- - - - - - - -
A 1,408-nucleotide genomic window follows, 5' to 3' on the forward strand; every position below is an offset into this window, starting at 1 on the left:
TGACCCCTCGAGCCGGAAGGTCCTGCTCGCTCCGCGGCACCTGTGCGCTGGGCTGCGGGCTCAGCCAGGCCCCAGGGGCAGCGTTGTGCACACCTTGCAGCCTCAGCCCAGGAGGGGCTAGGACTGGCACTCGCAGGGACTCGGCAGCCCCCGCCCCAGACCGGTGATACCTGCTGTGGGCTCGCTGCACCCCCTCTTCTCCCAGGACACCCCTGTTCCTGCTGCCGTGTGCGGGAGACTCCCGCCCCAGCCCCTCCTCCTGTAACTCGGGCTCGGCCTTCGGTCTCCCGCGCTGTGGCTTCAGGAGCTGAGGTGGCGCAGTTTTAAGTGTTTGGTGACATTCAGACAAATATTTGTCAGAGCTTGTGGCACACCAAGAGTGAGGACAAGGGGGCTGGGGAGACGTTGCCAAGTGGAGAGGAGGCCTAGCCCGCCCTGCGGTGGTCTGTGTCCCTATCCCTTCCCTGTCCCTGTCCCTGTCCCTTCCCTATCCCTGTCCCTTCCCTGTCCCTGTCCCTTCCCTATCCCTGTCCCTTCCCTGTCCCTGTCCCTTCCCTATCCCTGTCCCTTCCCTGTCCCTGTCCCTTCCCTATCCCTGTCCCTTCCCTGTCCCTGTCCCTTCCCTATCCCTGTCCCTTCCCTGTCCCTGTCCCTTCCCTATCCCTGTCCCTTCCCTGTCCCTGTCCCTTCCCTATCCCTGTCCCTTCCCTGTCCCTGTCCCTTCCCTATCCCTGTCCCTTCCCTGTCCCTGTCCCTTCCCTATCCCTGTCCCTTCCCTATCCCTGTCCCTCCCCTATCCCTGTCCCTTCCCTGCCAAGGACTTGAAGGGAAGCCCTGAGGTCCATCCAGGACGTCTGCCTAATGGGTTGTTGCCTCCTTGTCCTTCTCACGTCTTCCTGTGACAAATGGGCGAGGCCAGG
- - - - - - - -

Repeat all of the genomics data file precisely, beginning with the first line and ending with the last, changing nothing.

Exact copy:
A 1,408-nucleotide genomic window follows, 5' to 3' on the forward strand; every position below is an offset into this window, starting at 1 on the left:
TGACCCCTCGAGCCGGAAGGTCCTGCTCGCTCCGCGGCACCTGTGCGCTGGGCTGCGGGCTCAGCCAGGCCCCAGGGGCAGCGTTGTGCACACCTTGCAGCCTCAGCCCAGGAGGGGCTAGGACTGGCACTCGCAGGGACTCGGCAGCCCCCGCCCCAGACCGGTGATACCTGCTGTGGGCTCGCTGCACCCCCTCTTCTCCCAGGACACCCCTGTTCCTGCTGCCGTGTGCGGGAGACTCCCGCCCCAGCCCCTCCTCCTGTAACTCGGGCTCGGCCTTCGGTCTCCCGCGCTGTGGCTTCAGGAGCTGAGGTGGCGCAGTTTTAAGTGTTTGGTGACATTCAGACAAATATTTGTCAGAGCTTGTGGCACACCAAGAGTGAGGACAAGGGGGCTGGGGAGACGTTGCCAAGTGGAGAGGAGGCCTAGCCCGCCCTGCGGTGGTCTGTGTCCCTATCCCTTCCCTGTCCCTGTCCCTGTCCCTTCCCTATCCCTGTCCCTTCCCTGTCCCTGTCCCTTCCCTATCCCTGTCCCTTCCCTGTCCCTGTCCCTTCCCTATCCCTGTCCCTTCCCTGTCCCTGTCCCTTCCCTATCCCTGTCCCTTCCCTGTCCCTGTCCCTTCCCTATCCCTGTCCCTTCCCTGTCCCTGTCCCTTCCCTATCCCTGTCCCTTCCCTGTCCCTGTCCCTTCCCTATCCCTGTCCCTTCCCTGTCCCTGTCCCTTCCCTATCCCTGTCCCTTCCCTGTCCCTGTCCCTTCCCTATCCCTGTCCCTTCCCTATCCCTGTCCCTCCCCTATCCCTGTCCCTTCCCTGCCAAGGACTTGAAGGGAAGCCCTGAGGTCCATCCAGGACGTCTGCCTAATGGGTTGTTGCCTCCTTGTCCTTCTCACGTCTTCCTGTGACAAATGGGCGAGGCCAGG